Transmetropolitan: Back on the Street follows gonzo journalist Spider Jerusalem and his adventures in the metropolis known as The City. As a gonzo journalist, Spider constantly places himself in situations where he can fully analyze the goings-on of events around The City, in order to have a full grasp on the truth. In pursuance of more information for his first story in five years, Spider enters the transient district of Angels 8 and intimidates and assaults his way to his target Fred Christ (Ellis et al, I-II.37.3-5, 1998). Spider does whatever he must in order to achieve his ultimate goal of discovering the truth. His obsession with the truth leads him to follow adopt a utilitarian worldview. He is willing to do anything and everything in order to fulfill his ambition. When he discovers the truth of a situation, “all [he] can do [is] Write it down” and make it known to everyone (Ellis et al, III.61.3, 1998). Spider risks his own life with his portrayal of the truth, including unhappiness and ire in many people with his reporting. As a safeguard, Spider’s editor hires “an assistant to keep [him] on the straight and narrow” (Ellis et al, IV.78.2, 1998). Spider’s new assistant, Channon Yarrow, represents the “pragmatic-esque” foil to Spider. While no one in the universe of Transmetropolitan follows a strict pragmatic lifestyle, Channon does her best to keep Spider from being completely reprehensible and continuing to put his life at risk in his quest to discern the truth. Channon’s pragmatic viewpoint is defined by her respect for other people, with the exception of Spider. One such example of the conflict between Spider and Channon is when, on their way to a religion convention, Spider vocalizes his hatred of religion by remarking that he is “sick of The City’s loose change and spare sanity [being] sucked up and lived off by an ever-increasing pile of parasitical shit-ticks incapable of standing up and dealing with the world on their own”. Channon, in contrast, defends religious viewpoints, by saying her boyfriend, Ziang, is “a Gaian-Bias Buddhist, and he stands up on his own okay” (Ellis et al, VI.128.2-4, 1998). Spider is not afraid to insult people and their beliefs if it means revealing the truth, while Channon defends belief as long as it does not harm the believer. Spider values the truth above all else and disregards Channon’s respect of others. Spider’s utilitarian outlook leads to a net good within The City, if such good can be found. His quest to constantly make the truth known helps end a riot within the Angels 8 district and lead to less discrimination against the transients within it.

Midnight Nation follows Detective David Grey, who is helped by his guide Laurel, an agent of God, as he undergoes an odyssey to reclaim his stolen soul from The Other Guy and his army of Walkers. As David begins his long trek from Los Angeles to New York, he falls in love with Laurel, the only person in his life who cares about him and doesn’t want him to completely fall between the cracks of reality. Near the end of their journey, David and Laurel encounter The Gauntlet, a path where they must fight a large group of Walkers. Upon ascertaining that Laurel will eventually have to fight and potentially get hurt, David tells her, “No freaking way. I can handle this. I’m not calling you in. I can do this,” going as far as fighting ten Walkers in a row before he is too injured to continue on his own (Straczynski, 165.5, 2003). Influenced by both his background as a detective and his love of Laurel, David is spurred to protect those who cannot protect themselves. It is revealed, earlier in the graphic novel, that David drove his wife to leave him because he constantly worked to keep the streets of Los Angeles safe (Straczynski, 87.3, 2003). In this way, David is pragmatic. He values the safety and protection of the greater population above everything else, including his own happiness. After arriving in New York, David meets with The Other Guy to discuss the return of his soul. The Other Guy reveals to him the inherent misery in the world and how hope only adds to that misery, asserting that “The only way to be free, to be truly and totally free…is not just to set aside blame and responsibility. You must move beyond even hope . . . only then are you free of all the rules and the expectation and the blame and the guilt” (Straczynski, 207, 2003). The Other Guy is the embodiment of the Devil, who is able to free mankind and enable them to follow their base desires; the counterpoint to God and His agent Laurel. While Laurel espouses that The Other Guy’s goal is to enslave the human race into his eternal servitude, he merely aspires to set humanity free in order to grant happiness to all humans. The Other Guy and the Walkers follow a utilitarian ethical viewpoint and do whatever they must in order to achieve happiness and unity. David is then given a choice: he can either give Laurel his soul, or he can keep it for himself. It is at this point that The Other Guy informs David that “Everyone who works in [his] service…has regained his soul . . . The markings of a Walker say that [David] belong[s] to [him], that [he] belong[s] somewhere” (Straczynski, 228.2-3, 2003). David must make a choice between fulfilling his own desires and acting for someone else. Does he allow himself happiness at the cost of another person’s happiness, or will he act selflessly and give up that which he has so tirelessly worked for? The conflict presented here is the apex of a choice between pragmatism and utilitarianism. David makes his choice. He gives his soul to Laurel and, at long last, she receives her humanity (Straczynski, 234.3, 2003). In his life as a detective, David always worked to serve and protect others rather than helping himself, even to the extent of driving away the woman he loved in order to keep Los Angeles safe. Ultimately, when faced with the truth that the only way he can achieve happiness is to live for himself, David does not compromise his ethics. Even at the cost of a maximum benefit towards himself, he does what he believe is right. This grants hope to those who fell between the cracks in the world of Midnight Nation and gives Laurel the life and humanity that she desires. David’s pragmatic choice leads to the net good in the graphic novel and the overall benefit of happiness for Laurel, the forgotten, and even himself, as he is content with doing the right thing.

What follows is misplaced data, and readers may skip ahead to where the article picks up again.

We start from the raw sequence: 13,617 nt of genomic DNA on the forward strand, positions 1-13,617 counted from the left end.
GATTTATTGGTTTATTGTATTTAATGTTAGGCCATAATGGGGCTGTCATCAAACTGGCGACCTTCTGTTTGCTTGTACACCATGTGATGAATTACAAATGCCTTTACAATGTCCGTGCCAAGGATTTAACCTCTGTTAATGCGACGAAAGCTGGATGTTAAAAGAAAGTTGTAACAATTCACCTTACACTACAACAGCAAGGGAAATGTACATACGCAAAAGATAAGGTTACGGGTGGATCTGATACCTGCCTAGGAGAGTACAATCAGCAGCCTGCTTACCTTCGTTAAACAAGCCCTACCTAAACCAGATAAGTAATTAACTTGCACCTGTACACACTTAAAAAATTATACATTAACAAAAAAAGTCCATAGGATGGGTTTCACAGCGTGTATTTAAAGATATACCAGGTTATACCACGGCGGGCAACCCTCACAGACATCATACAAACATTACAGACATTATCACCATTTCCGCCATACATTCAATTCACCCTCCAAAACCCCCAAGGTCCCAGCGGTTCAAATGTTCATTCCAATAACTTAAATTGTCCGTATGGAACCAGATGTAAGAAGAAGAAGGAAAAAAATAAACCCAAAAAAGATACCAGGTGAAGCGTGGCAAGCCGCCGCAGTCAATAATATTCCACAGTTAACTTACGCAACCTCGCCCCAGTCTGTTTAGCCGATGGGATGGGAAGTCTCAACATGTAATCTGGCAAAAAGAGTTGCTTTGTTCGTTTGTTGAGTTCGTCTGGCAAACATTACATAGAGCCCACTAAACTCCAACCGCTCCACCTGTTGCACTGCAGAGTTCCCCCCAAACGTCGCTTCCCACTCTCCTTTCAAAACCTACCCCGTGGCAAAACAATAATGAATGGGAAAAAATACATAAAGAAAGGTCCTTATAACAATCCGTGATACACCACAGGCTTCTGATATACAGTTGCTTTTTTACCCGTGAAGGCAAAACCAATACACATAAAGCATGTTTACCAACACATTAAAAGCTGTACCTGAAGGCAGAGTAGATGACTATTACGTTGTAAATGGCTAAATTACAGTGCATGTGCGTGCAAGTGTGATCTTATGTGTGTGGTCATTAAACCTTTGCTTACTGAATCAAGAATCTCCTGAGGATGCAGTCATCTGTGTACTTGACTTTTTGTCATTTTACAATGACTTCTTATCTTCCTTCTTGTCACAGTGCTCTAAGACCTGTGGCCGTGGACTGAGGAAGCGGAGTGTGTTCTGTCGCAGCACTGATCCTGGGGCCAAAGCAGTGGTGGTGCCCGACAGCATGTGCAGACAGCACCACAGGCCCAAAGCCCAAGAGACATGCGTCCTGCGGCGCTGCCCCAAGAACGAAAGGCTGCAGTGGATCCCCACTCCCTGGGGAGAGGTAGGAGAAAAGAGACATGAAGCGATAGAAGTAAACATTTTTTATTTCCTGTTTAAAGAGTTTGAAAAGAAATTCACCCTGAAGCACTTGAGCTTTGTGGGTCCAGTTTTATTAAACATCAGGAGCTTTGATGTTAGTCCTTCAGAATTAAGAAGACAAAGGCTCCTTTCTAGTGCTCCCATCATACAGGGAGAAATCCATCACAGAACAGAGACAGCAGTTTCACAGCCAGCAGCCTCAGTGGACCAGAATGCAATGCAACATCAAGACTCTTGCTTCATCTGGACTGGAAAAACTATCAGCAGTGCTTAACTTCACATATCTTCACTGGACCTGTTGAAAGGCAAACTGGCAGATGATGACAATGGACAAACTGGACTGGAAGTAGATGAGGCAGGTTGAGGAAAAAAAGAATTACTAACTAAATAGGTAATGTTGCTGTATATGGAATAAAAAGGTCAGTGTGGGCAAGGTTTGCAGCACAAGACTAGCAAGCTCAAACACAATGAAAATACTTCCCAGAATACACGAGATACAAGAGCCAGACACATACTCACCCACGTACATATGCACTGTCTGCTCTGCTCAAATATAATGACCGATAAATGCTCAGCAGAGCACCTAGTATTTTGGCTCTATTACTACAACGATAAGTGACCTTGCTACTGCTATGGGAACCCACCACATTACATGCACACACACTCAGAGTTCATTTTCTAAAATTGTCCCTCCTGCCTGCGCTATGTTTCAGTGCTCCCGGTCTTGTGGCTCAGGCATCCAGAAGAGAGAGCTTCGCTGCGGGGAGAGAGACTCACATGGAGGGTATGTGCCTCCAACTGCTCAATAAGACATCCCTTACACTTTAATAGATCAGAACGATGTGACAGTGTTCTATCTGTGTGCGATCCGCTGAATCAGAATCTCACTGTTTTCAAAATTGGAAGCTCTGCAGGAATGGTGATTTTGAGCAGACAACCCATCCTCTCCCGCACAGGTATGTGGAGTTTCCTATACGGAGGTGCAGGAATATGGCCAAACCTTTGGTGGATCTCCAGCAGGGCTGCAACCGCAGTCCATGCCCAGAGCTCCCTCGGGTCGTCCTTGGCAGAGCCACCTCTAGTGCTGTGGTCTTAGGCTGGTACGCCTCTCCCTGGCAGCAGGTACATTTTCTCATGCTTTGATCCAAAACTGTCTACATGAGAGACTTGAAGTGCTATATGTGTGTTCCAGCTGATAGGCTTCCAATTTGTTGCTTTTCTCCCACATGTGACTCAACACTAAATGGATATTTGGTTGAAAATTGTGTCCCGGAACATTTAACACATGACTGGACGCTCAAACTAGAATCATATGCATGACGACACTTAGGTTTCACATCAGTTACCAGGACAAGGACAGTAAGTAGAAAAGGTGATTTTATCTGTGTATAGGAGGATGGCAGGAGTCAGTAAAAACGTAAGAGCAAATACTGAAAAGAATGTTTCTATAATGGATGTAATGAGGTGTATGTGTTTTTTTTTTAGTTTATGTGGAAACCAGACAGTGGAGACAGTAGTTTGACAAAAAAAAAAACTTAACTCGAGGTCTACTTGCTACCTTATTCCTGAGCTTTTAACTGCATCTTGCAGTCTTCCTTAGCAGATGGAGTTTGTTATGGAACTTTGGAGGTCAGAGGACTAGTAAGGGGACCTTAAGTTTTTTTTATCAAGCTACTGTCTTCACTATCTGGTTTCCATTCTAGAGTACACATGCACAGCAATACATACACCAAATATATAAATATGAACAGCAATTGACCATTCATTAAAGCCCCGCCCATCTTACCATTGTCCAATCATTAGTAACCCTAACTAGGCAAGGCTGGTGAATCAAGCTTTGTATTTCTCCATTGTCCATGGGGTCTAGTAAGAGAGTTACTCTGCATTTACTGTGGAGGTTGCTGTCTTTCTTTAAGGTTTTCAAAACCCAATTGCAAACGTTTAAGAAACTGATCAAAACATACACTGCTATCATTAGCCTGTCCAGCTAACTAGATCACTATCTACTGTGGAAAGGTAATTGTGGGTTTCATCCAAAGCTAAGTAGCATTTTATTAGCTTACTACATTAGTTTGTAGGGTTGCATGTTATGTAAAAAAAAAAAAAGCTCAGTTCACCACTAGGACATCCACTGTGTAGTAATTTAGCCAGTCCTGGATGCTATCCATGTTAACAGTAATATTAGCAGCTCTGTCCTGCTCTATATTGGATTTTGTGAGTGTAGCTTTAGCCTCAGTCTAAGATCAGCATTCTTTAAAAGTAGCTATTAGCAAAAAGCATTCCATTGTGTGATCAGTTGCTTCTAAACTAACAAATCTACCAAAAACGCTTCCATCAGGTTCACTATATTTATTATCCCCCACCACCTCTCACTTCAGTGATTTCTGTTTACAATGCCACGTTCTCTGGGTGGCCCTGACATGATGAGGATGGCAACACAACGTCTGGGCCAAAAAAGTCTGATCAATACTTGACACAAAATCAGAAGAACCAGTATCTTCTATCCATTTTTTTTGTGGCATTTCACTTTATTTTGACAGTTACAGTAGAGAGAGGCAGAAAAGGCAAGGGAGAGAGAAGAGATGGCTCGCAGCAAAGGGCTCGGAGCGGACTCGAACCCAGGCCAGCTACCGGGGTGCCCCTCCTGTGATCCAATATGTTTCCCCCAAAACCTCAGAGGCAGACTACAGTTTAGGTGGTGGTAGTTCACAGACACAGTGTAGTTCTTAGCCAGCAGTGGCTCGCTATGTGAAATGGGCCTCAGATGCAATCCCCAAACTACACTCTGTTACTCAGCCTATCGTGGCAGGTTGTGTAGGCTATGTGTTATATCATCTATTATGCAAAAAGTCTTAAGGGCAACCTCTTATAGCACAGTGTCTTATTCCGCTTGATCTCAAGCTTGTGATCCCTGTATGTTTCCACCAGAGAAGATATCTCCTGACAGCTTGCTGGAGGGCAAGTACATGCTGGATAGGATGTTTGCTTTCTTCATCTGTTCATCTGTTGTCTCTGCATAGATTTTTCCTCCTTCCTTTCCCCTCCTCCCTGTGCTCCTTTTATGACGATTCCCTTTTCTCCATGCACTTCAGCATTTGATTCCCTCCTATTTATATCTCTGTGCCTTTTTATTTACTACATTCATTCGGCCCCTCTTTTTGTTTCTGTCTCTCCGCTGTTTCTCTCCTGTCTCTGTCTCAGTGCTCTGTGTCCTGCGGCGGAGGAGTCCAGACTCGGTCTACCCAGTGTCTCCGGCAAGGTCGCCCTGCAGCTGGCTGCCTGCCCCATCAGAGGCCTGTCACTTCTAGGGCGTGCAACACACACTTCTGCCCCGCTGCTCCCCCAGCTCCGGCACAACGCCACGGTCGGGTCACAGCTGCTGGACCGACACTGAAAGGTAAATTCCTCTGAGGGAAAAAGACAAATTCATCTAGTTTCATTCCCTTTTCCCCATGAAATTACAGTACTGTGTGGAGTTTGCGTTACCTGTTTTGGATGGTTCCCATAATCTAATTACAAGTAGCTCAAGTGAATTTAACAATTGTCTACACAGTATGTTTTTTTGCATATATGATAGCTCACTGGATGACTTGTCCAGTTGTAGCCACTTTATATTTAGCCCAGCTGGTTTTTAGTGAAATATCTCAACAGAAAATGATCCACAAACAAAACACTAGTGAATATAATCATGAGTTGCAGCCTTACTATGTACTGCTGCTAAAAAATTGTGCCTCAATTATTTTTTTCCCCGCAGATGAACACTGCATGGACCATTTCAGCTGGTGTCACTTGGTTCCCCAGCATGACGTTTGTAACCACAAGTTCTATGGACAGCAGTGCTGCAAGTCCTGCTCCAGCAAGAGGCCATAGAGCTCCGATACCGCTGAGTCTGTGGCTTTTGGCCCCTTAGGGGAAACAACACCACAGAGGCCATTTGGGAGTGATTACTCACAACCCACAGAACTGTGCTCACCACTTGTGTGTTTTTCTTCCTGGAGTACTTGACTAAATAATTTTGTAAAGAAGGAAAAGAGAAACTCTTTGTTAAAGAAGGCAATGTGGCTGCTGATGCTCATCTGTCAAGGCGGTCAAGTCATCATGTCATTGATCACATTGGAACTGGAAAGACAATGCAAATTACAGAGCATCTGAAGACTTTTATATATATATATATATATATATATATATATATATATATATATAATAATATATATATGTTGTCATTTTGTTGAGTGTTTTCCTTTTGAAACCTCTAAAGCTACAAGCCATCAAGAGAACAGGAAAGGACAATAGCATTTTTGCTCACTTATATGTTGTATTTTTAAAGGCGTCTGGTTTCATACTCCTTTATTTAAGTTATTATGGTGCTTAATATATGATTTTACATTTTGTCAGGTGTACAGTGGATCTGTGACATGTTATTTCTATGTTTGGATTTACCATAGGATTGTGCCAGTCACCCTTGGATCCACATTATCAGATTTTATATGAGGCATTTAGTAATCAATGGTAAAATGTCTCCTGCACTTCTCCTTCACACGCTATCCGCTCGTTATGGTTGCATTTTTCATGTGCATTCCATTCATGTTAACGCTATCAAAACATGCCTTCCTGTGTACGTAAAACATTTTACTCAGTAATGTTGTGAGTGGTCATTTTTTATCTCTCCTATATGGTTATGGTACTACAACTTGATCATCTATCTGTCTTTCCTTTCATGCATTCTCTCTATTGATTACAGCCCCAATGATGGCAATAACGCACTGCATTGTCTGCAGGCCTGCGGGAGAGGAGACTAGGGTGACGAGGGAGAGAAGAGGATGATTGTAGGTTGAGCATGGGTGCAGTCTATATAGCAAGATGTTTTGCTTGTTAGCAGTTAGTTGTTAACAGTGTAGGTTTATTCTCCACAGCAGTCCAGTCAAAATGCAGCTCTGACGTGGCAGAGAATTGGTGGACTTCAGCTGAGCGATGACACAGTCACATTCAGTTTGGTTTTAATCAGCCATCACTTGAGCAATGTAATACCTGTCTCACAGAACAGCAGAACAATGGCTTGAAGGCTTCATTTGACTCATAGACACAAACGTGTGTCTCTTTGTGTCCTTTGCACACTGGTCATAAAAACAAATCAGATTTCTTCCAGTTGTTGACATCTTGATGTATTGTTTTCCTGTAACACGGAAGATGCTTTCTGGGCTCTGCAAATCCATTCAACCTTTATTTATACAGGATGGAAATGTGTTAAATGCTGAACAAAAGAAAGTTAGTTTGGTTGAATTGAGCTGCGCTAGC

It is impossible to completely prove which ethical stance constitutes the best morality. Morality, the choices one makes, and also an analysis of the consequences of those choices are all purely subjective. Utilitarian ethics are shown to bring about a net good within Watchmen and Transmetropolitan: Back on the Street, while pragmatic ethics bring net good within X-Men: God Loves, Man Kills and Midnight Nation. Regardless of whether one lives life with adaptable ethics or principle-based ethics, what is shown to be most important is bringing about an overall benefit via those ethics. If no one can benefit from a particular viewpoint or action, then that viewpoint or action is useless, or even detrimental, and must be eliminated. No matter whether it is through utilitarianism or pragmatism, one should work relentlessly to bring about the greater good.


 References

Biblica, trans. New International Version Bible. 4th ed. Colorado Springs: Biblica, 2011. Print.

Claremont, Chris, Brent Anderson, and Steve Oliff. X-Men: God Loves, Man Kills. Second ed. New York: Marvel, 1983. Print.

Ellis, Warren, and Darick Robertson. Transmetropolitan: Back on the Street Vol. 1. New York: DC Comics, 1998. Print.

Velasquez, Manuel, Claire Andre, Thomas Shanks, and Michael J. Meyer. “Calculating Consequences: The Utilitarian Approach to Ethics.” Markkula Center for Applied Ethics. Santa Clara University, 1989. Web.

Miller, George A. “WordNet Search.” WordNet. Princeton University, n.d. Web.

Moore, Alan, and Dave Gibbons. Watchmen. New York: DC Comics, 1987. Print.

Straczynski, J. Michael, Gary Frank, Jonathan Sibal, Jason Gorder, and Matt Milla. Midnight Nation. Vol. 1. Los Angeles: Top Cow Productions, 2003. Print.